Membrane Signal Transduction via Protein Kinase C

  • C. W. Mahoney
  • R. Lüthy
  • A. Azzi

Abstract

Protein kinase C (PKC) is thought to play an important role in the signal transduction across the cell membrane in different cell types (Nishizuka 1984). Many different activators act via this pathway. PKC is activated by diacylglycerols that are produced by a phospholipase C as a consequence of the binding of an activator to a receptor. The activated PKC then phosphorylates intracellular substrates, which lead to the responses of the cell to the extracellular activator (Fig. 1). On the other hand, purified PKC binds phorbol esters, substances which have been known for many years as tumor promoters and nonphysiological cell activators (Hecker and Schmidt 1974). PKC is a Ca2+-activated, phospholipid-dependent enzyme and is modulated by phorbol esters and diacylglycerols: they activate PKC by lowering the amount of Ca2+ and phosphatidylserine needed for maximal activity (Castagna et al. 1982). The binding of radioactive phorbol esters can be inhibited competitively by diacylglycerols (Sharkey et al. 1984, Sharkey and Blumberg 1985), suggesting that diacylglycerol and phorbol esters have the same binding site.

Keywords

Vortex Manifold Iodine Superoxide Phenyl 

Preview

Unable to display preview. Download preview PDF.

Unable to display preview. Download preview PDF.

References

  1. Babior BM, Cohen HJ (1981) Leucocyte function. Churcill Livingstone Ed, New York, pp 1–38Google Scholar
  2. Bradford M (1976) Anal Biochem 72: 248–255PubMedCrossRefGoogle Scholar
  3. Castagna M, Takai Y, Kaibuchi K, Sano K, Kikkawa U, Nishizuka Y (1982) J Biol Chem 257: 7847–7851PubMedGoogle Scholar
  4. Hecker E, Schmidt R (1974) Chem Org Naturst 31: 377–467Google Scholar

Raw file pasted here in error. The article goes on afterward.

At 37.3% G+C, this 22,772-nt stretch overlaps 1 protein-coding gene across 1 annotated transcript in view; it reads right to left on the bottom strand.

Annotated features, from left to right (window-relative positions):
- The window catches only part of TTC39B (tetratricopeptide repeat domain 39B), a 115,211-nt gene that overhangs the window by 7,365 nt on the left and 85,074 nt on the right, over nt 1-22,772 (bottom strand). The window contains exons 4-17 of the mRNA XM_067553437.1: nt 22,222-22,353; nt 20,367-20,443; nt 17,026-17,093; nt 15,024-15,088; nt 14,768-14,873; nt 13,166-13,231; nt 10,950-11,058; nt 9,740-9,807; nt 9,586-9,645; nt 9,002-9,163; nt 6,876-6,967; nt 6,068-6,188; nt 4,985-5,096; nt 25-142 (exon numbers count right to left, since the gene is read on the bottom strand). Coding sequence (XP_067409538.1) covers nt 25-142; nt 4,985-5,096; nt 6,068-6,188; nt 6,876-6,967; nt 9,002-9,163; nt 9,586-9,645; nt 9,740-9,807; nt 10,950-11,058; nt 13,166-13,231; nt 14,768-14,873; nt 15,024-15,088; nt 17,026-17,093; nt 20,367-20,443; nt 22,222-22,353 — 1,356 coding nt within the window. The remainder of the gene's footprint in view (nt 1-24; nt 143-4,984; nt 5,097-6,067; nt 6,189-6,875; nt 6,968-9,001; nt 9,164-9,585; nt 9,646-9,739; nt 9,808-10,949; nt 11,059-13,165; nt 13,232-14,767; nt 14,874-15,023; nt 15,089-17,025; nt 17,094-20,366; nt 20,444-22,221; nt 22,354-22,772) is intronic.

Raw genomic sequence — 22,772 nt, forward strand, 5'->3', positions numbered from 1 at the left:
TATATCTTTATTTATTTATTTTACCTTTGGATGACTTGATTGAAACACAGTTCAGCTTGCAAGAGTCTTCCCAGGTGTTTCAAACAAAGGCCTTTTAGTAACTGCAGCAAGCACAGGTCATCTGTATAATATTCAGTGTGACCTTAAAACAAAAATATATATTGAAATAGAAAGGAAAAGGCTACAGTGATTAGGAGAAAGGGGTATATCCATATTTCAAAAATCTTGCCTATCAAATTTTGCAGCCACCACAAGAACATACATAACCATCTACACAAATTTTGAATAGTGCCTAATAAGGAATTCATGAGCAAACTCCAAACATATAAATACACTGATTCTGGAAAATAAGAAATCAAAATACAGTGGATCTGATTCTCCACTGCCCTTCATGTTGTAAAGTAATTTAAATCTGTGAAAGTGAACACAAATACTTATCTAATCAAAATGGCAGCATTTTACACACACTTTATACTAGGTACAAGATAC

5. Hecker E, Schmidt R (1979) Fortschr Chem Org Naturstoff 31: 377–467CrossRefGoogle Scholar
  6. Inoue M, Kishimoto A, Takai Y, Nishizuka Y (1977) J Biol Chem 252: 7610–7616PubMedGoogle Scholar
  7. Kikkawa U, Minakuchi R, Takai Y, Nishizuka Y (1983) Methods Enzymol 99: 288–298PubMedCrossRefGoogle Scholar
  8. Kuo JF, Andersson RGG, Wise BC, Mackerlova L, Salomonsson I, Brackett NL, Katoh N, Shoji M, Wrenn RW (1980) Proc Natl Acad Sci USA 77: 7039–7043PubMedCrossRefGoogle Scholar
  9. Mori T, Takai Y, Yu B, Takahasi J, Nishizuka Y (1982) J Biochem 91: 427–431PubMedGoogle Scholar
  10. Nishizuka Y (1984) Nature (London) 308: 693–698CrossRefGoogle Scholar
  11. Schatzman RC, Raynor RL, Fritz RB, Kuo JF (1983) Biochem J 209: 435–443PubMedGoogle Scholar
  12. Sharkey NA, Blumberg PM (1985) Biochem Biophys Res Commun 133: 1051–1056PubMedCrossRefGoogle Scholar
  13. Sharkey NA, Leach KL, Blumberg PM (1984) Proc Natl Acad Sci USA 81: 607–610PubMedCrossRefGoogle Scholar
  14. Spector T (1978) Anal Biochem 86: 142–146PubMedCrossRefGoogle Scholar
  15. Walsh MP, Valentine KA, Ngai PK, Carruthers CA, Hollenberg MD (1984) Biochem J 224: 117–127PubMedGoogle Scholar

Copyright information

© Springer-Verlag Berlin Heidelberg 1986

Authors and Affiliations

  • C. W. Mahoney
  • R. Lüthy
  • A. Azzi

There are no affiliations available

Personalised recommendations